Can John Riel Casimero make himself relevant again?

The road to redemption begins on Dec. 3 for former WBO bantamweight ruler John Riel Casimero when he takes on Japanese Ryo Akaho in a 12-round non-title bout to be fought at 122 pounds in Incheon, South Korea.

Casimero (35-2, 21 KOs) twice blew title fights against Britain’s Paul Butler, forcing the WBO to strip him of his title. The first time, in December 2021, he had to be hospitalized due to viral gastritis just days before the bout. The second time, he foolishly posted a photo of himself trying to lose weight in a sauna in Liverpool, again just days before fight night, a violation that prompted the British Board of Control (BBoC) to prevent him from fighting.

Hopefully Casimero won’t encounter weight issues this time with the fight against Akaho (39-2-2, 26 KOs) at super bantamweight. He hasn’t been in the ring since defeating Guillermo Rigondeaux in a snoozefest 15 months ago, and now that he’s title-less he needs to make some noise. Casimero has always been a tantalizing fighter: fearless, entertaining, confident, but sometimes a bit too reckless for his own good.

“This is a very important fight because it’s the only thing he needs right now – a fight,” a Philippine boxing insider, speaking on the condition of anonymity, told The Rivalry. “It depends on how he performs but John Riel actually has a decent chance of making himself relevant once more, considering that his upcoming foe is highly rated by the WBO in the super bantamweight division (no. 8).”

A heavy-handed puncher, the big question for Casimero is if he can be as powerful at 122 considering he’s only 5’4”. Akaho is two inches taller and has fought his last seven bouts (all wins) at super bantamweight, with his last victim being Filipino Edrin Dapudong who lost via knockout.

“(Akaho) could be a tough opponent for Casimero because the Japanese has been a longtime resident of the division,” the insider said. “Remember in boxing, one pound could make or break a fight. We’re talking of three pounds above Casimero’s supposed regular weight class which is the bantamweight division.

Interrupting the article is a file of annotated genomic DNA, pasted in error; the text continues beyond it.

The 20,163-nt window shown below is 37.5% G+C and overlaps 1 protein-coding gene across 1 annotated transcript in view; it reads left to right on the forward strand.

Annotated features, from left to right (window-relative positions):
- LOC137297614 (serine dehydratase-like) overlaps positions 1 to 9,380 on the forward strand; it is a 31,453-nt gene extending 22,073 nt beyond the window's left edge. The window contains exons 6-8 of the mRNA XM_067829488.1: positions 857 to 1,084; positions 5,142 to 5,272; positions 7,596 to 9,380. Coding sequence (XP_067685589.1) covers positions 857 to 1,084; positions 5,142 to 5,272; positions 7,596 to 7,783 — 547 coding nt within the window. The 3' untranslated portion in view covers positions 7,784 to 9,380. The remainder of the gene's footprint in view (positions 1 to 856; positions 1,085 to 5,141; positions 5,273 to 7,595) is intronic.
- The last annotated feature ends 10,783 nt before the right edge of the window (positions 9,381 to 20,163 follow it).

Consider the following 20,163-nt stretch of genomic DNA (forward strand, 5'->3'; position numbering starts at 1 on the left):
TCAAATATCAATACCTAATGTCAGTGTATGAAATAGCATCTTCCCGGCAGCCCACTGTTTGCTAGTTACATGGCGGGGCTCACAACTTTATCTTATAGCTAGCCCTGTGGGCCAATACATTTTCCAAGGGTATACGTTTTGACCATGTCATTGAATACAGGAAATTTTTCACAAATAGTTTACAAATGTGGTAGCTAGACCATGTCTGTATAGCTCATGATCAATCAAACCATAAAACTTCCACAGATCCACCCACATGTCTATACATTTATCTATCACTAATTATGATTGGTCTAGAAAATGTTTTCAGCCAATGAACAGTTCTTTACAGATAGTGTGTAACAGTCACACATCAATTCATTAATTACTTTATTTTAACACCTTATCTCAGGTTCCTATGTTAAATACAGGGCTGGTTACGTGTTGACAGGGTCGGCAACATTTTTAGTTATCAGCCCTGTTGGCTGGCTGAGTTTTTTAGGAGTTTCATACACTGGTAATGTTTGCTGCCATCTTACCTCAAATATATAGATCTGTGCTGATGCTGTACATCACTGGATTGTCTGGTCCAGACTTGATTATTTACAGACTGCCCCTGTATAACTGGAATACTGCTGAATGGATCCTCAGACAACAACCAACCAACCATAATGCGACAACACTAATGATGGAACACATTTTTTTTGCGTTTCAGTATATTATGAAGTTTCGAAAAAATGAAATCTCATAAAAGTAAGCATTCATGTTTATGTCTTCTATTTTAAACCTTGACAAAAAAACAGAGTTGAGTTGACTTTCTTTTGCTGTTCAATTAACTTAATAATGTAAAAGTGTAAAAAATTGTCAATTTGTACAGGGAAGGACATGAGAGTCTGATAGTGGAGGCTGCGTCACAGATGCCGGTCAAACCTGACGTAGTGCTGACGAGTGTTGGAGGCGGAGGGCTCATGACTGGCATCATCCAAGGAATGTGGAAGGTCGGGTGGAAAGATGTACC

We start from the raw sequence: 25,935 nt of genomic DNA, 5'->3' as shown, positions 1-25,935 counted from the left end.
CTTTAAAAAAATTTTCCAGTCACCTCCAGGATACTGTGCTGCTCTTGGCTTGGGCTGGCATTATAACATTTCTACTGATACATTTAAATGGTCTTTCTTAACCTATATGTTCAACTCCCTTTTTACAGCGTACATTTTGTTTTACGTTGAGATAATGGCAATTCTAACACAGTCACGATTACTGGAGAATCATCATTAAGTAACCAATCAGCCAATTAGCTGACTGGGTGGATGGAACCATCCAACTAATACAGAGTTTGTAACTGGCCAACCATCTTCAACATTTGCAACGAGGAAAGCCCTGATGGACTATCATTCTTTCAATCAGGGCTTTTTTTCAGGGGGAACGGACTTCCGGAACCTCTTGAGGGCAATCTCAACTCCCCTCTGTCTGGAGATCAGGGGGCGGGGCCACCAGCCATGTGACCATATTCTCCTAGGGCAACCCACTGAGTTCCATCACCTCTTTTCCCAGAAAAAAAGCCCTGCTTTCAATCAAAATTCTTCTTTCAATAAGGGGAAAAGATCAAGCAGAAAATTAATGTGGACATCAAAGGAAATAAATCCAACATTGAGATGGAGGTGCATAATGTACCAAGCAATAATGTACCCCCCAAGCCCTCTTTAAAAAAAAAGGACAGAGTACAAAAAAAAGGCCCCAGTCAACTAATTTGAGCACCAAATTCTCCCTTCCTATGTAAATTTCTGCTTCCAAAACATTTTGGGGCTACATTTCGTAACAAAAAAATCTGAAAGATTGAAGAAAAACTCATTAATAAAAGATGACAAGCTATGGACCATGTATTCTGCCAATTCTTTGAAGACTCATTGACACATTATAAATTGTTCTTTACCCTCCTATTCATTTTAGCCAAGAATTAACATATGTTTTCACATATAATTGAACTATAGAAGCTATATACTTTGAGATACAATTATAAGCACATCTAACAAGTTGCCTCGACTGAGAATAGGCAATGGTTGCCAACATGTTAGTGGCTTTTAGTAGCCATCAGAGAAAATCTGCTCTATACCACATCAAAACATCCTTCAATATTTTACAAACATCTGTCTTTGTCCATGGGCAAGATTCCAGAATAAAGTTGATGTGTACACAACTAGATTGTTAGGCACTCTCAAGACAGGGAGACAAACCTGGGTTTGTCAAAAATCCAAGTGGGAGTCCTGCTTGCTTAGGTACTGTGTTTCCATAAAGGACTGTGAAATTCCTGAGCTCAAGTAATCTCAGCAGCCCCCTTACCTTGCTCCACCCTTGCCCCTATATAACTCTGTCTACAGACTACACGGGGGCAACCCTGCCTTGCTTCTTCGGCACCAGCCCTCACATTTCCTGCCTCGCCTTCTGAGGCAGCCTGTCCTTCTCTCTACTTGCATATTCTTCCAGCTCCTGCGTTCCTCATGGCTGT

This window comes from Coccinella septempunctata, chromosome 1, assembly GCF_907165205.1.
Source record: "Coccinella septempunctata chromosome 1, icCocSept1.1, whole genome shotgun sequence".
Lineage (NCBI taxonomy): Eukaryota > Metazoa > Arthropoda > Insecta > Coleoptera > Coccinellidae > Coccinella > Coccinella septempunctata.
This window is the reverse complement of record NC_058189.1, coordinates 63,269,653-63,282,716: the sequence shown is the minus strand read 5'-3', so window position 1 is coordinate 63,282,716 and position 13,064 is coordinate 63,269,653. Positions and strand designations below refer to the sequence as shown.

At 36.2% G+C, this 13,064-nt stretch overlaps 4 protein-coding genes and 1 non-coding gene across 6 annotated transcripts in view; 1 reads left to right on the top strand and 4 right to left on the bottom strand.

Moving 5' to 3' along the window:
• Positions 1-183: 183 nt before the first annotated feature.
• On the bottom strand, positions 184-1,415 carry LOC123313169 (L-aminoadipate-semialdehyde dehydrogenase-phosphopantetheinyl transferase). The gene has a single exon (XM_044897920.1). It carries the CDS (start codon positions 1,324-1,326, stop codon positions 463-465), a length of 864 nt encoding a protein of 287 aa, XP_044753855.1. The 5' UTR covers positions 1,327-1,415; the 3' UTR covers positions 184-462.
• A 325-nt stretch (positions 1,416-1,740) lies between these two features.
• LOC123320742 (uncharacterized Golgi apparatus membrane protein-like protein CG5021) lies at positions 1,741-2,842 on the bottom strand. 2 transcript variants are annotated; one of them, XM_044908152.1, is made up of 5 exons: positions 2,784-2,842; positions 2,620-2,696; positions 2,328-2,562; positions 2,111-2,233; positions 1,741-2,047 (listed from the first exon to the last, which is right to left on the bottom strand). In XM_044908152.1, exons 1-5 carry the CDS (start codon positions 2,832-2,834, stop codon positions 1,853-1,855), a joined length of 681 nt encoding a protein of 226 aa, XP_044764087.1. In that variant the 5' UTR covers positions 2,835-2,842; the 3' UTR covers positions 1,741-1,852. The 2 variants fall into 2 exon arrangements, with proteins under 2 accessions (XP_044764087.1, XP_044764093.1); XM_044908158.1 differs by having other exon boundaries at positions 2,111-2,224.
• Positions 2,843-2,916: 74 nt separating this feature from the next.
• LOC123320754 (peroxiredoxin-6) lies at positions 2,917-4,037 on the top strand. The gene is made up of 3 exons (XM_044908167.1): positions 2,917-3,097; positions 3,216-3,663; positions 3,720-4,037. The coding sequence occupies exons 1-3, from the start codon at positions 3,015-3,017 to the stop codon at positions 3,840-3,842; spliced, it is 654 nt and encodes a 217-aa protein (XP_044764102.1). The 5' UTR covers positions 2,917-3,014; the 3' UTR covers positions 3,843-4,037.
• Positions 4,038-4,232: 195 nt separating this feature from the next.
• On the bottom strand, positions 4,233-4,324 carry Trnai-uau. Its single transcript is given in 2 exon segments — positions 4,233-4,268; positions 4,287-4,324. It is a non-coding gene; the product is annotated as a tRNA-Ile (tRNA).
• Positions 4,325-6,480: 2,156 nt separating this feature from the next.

“I have doubts about Casimero carrying his power at 122 because he is actually a small super bantamweight. He started out as a light flyweight and at age 33, he should have settled in a specific division by this time, which I think is 118 lbs.” 

Akaho, though, has never won a major belt, losing by knockout to Thailand’s Panya Uthok in their WBO bantamweight fight in August 2015 and by unanimous decision to countryman Yota Sato for the WBC super flyweight strap in December 2012. And while he’s in the WBO’s top ten at 122, he really hasn’t beaten anyone of note.

“As a superbantamweight, it cannot be said that Akaho is a feared boxer despite being highly-ranked,” the insider said. “He slowly moved up the WBO rankings by beating handpicked foes, good enough to make him look good.”

Regardless, this will be a good test for Casimero. If he can get past Akaho, then he’ll put his name back into the conversation of big fights at either 118 or 122.  If he opts to stay at super bantamweight, then he could finally face Naoya Inoue, who has made known his desire to move up from 118 after his unification bout against Butler which takes place on Dec. 13. 

If he chooses to return to 118, there won’t be a shortage of big fights for him there. Butler will still be an option, or even showdowns with fellow Filipinos Nonito Donaire, Jr. and Jerwin Ancajas. The insider, though, feels Casimero, who broke away from MP Promotions last year, needs to address one thing first.

“For one of these fights to materialize, he should first settle who his promoter and/or manager is. Truth be said, this sport is all about business where you need to have the right connections.”

(Photo by Alvin S. Go/RealfightPH)


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